Another variation that works very well when fishing a venue with lots of big carp is to loose feed meat. Sometimes, fish are very switched on to meat, but when fishing in open water on a soft bottom you can have a nightmare missing bites and foul hooking fish when fishing the pole.
Flicking a little banjo over the top can transform this. You can basically wait for your rod to get dragged in, knowing full well that a fish is hooked and on! When feeding meat, I again like to use groundbait, but always fish with meat on the hook.
Getting An Edge
A great advantage of this method compared to the pole is that you can fish it in any conditions. One thing that I often like to do is fish it a little bit further out than I’d normally fish with a pole. You don’t have to worry about holding a pole in the wind, so why not get that little bit of an advantage by fishing and feeding just a metre or two further than the anglers using a pole around you? You seem to hold the fish out there for longer, and steal fish off the anglers around you by doing this.
There’s nothing stopping you using these same tactics in other areas of your swim too. A short-pole swim is often the best place to catch late in the day, after you’ve been priming it throughout a match. Fishing with a small banjo feeder there can be much more efficient than using the pole in many cases, enabling you to get a quicker bite from a quality fish.
By the same token, there’s nothing stopping you casting a banjo over your margin swim, or towards an island within pole range. Quite often, you’ll be shocked at just how effective it can be!
Often, casting to the outer edge of your feed area will result in a run of fish on the short-range banjo.
Why Play The Banjo?
I prefer a banjo feeder to a Method for a lot of my commercial work these days, simply because it’s a foolproof tactic. No matter how you prepare your pellets or groundbait, or how deep the water is, you can be very sure that your bait remains on the feeder when it hits the bottom.
Another little trick that I sometimes bring into play when the weather starts to cool down is to try flicking a bomb over your feed. This is more effective when you’re feeding fewer particles. I particularly like doing it with 8mm cubes of meat, or 8mm pellets. Pinging just six or eight and flicking a bomb over the top is really effective when the cold snaps arrive.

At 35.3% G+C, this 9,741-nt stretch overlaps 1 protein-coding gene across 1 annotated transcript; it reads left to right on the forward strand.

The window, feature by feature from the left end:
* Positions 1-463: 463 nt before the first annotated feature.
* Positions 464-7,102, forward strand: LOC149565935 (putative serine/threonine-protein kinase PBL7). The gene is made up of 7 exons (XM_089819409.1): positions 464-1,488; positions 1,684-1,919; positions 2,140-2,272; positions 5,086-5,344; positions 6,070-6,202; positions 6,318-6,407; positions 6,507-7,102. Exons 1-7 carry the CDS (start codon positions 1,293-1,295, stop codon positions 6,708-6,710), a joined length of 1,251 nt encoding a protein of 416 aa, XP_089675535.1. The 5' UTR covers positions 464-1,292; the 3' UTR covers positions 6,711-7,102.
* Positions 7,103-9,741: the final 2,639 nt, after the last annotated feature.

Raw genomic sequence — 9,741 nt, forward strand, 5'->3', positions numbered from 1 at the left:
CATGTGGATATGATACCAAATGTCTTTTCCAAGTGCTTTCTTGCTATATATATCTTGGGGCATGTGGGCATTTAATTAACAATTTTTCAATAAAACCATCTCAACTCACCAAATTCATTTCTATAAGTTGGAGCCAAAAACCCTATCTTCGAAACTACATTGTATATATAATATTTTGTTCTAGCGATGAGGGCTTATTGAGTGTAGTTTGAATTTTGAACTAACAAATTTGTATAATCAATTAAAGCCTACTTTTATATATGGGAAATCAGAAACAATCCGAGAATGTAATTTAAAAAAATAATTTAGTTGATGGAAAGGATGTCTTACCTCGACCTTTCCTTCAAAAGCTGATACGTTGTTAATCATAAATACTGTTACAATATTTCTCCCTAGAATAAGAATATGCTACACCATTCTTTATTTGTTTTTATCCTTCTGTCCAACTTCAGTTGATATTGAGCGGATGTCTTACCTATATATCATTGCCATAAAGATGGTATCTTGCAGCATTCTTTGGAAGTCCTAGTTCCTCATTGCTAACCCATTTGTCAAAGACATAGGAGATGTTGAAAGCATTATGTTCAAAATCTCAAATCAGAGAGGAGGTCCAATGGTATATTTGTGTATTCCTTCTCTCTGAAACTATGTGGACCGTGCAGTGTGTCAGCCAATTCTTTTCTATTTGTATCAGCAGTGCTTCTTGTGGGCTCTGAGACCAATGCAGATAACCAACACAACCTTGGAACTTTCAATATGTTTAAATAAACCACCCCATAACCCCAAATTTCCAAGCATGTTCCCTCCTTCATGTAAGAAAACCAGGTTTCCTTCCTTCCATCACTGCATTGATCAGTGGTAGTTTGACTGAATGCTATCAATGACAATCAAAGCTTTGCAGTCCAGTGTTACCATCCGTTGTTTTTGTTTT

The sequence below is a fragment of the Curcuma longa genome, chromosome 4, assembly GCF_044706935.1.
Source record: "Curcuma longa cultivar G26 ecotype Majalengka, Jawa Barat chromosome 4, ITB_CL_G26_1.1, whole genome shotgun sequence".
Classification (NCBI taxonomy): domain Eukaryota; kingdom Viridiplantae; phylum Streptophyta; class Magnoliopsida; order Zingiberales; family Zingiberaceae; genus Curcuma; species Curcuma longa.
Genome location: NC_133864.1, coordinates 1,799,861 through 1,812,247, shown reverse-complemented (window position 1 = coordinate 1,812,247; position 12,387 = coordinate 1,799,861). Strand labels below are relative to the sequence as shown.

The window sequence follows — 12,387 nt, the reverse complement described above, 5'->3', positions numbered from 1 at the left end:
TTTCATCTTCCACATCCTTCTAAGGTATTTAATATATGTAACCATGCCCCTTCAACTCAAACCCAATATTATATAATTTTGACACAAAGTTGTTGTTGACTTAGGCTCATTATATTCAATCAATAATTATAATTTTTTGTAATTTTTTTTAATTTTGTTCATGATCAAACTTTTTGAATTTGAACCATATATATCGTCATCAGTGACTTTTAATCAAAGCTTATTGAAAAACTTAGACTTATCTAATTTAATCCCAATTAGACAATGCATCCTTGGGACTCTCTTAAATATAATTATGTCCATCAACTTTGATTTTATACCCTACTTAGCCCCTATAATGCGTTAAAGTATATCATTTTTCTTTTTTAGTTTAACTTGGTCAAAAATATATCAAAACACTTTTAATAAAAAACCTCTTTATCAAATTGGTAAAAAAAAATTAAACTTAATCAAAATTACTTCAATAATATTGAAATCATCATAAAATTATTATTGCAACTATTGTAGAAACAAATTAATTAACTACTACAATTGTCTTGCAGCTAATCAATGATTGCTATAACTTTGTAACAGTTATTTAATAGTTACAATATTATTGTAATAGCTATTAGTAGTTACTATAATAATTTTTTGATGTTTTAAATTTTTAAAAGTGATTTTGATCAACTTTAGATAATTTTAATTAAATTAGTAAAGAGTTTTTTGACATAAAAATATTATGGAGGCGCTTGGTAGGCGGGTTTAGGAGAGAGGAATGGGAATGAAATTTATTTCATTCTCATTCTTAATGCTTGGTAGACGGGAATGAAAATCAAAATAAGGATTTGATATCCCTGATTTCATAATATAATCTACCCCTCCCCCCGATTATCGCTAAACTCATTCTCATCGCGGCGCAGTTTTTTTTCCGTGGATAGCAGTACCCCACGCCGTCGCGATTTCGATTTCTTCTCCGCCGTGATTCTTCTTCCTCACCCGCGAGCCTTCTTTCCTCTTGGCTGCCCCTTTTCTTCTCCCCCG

When there are fewer fish coming into your swim, you don’t risk striking at line bites and false indications. When a fish takes your bait, it’s on, and pulls the rod around! The new quick-change system from Preston Innovations allows you to change between a Method, banjo or bomb in seconds, all on the same rod.
Frankie uses PR 27 hooks with a hair rigged band when using pellet hook baits.
Today’s session has been perfect for showing the effectiveness of the banjo over the pole swim. I came to the stunning Docklow Pools Fishery in Herefordshire, as this is one of the oldest commercials in the country and the carp in the Match Pool are very big, and very wise. Combine this with the fact that the bottom is very soft, and you have a recipe for foul-hooked fish.
I actually started the session fishing at 14.5 metres on the pole, to see just what I could catch. Starting by pinging in 6mm pellets and fishing a rig on the drop at full depth, I was soon into a lovely 8lb common. After netting the fish, I looked up only to see that my swim was fizzing already! Back out, I missed the next three bites then hooked a fish a foot off the bottom that jumped out and came off… definitely foul hooked.
An F1 nicely hooked fell next cast, before again I missed a series of bites, and clearly foul-hooked a big carp that tore off to the island and straightened my hook out!
Picking up the banjo feeder, I baited up and flicked it over the same line with an underarm lob. Putting the rod down, it rattled immediately, and I had a small skimmer on the end! Not what I expected, to be honest.
Next cast, however, it all settled, and placing the rod comfortably on two rests I fed two lots of pellets over the top. As the pellets settled, I had a few small indications on the tip.
After a minute or two, a bigger liner confirmed there was a big fish or two there. Any slow or small movements on the tip can be ignored. After around four minutes however, the rod positively folded in half, and clicking the back wind off it was carp on!
After a dogged battle, I shuffled a pristine double-figure Docklow mirror into the pan. I ended a short three-hour workout with well over 100lb of fish, all great big carp falling to my patient attack, involving one rod cast over the pole swim. Would I have caught the same on a pole there? Most definitely not!
Fish like this could be causing you line-bite frustration, and you’re just an underarm throw away from catching them!